Over the period, Carmignac Patrimoine posted a positive performance of +3.75% (A EUR share), slightly below that of its reference indicator (+4.19%). The fund ended the year with a positive performance of +2.20%, compared with +7.73% for its reference indicator1.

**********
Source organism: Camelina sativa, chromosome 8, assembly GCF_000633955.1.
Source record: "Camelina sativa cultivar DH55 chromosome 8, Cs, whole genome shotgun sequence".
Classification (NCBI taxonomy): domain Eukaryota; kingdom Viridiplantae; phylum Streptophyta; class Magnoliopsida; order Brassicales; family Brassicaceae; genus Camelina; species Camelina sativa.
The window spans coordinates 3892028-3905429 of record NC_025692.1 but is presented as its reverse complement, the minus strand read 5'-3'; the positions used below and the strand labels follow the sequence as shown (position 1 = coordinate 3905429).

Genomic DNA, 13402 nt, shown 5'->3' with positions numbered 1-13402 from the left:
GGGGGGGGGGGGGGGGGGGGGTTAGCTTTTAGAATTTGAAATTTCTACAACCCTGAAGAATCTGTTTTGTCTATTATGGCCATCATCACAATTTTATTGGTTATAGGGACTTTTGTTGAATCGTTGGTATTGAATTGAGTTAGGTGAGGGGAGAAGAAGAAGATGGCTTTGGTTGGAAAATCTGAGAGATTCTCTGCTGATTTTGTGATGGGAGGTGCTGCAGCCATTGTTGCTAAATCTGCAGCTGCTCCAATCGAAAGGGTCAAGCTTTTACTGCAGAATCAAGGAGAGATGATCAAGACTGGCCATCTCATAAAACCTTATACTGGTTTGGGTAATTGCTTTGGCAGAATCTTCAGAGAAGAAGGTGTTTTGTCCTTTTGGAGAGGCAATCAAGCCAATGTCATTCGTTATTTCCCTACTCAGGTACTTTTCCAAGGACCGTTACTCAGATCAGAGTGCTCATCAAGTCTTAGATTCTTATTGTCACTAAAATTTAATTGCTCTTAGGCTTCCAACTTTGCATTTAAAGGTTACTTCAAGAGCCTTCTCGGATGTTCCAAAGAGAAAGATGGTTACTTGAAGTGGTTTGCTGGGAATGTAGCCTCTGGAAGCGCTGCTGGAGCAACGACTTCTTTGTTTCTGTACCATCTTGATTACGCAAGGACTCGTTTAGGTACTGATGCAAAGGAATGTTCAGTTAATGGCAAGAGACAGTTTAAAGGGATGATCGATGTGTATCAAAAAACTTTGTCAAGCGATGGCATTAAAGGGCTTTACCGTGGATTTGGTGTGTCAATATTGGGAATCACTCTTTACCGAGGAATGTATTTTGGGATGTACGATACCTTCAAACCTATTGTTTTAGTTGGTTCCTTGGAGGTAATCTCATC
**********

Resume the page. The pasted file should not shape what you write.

The year 2023 ended on a similar note to the start of the year, buoyed by a fairytale scenario that saw both equity and fixed income markets rise sharply. Indeed, the cocktail of weaker-than-expected consumer and employment data in the US, combined with a stronger-than-expected slowdown in inflation, helped trigger a greater appetite for risk among investors in the final quarter. This was also reflected in communications from central banks, which did more than announce a definitive pause in their rate hike cycles, and evoked the prospect of a rate cut for the coming year in the case of the US Federal Reserve. On the bond front, long yields fell considerably, with the German 10-yr yield easing by -85bp to 2% and the US 10-yr yield falling by -70bp to 3.88%, benefiting from expectations of monetary easing in 2024. A similar observation can be made of credit spreads, which narrowed by -118bp on the Xover index during the observation period, returning to a valuation level prior to the start of the war between Russia and Ukraine, thus arguing for a form of vigilance despite a still-attractive carry. The trend is similar for equities, which saw their valuations substantially inflate over the quarter, as in the case of US equities, which are now paying on average x19.6 expected earnings. While this long-awaited market rebound comes more than a year after inflation peaked, the historical performance of the last two months must be set against the complexity of the current environment. Indeed, the geopolitical situation has deteriorated considerably with rising tensions in the Middle East, growing deficits will have to be financed and the cyclical component of inflation remains high. At the same time, China has continued to sink into a deflationary spiral, weakening the world economy's growth prospects at a time when the US consumer is beginning to show signs of slowing. Lastly, while inflation did fall on both sides of the Atlantic, this slowdown was due more to the most volatile components, such as energy, which benefited from favourable base effects. The road ahead for core inflation to return to the central bankers' target will probably be much longer, and potentially more painful, than the market is taking it for granted.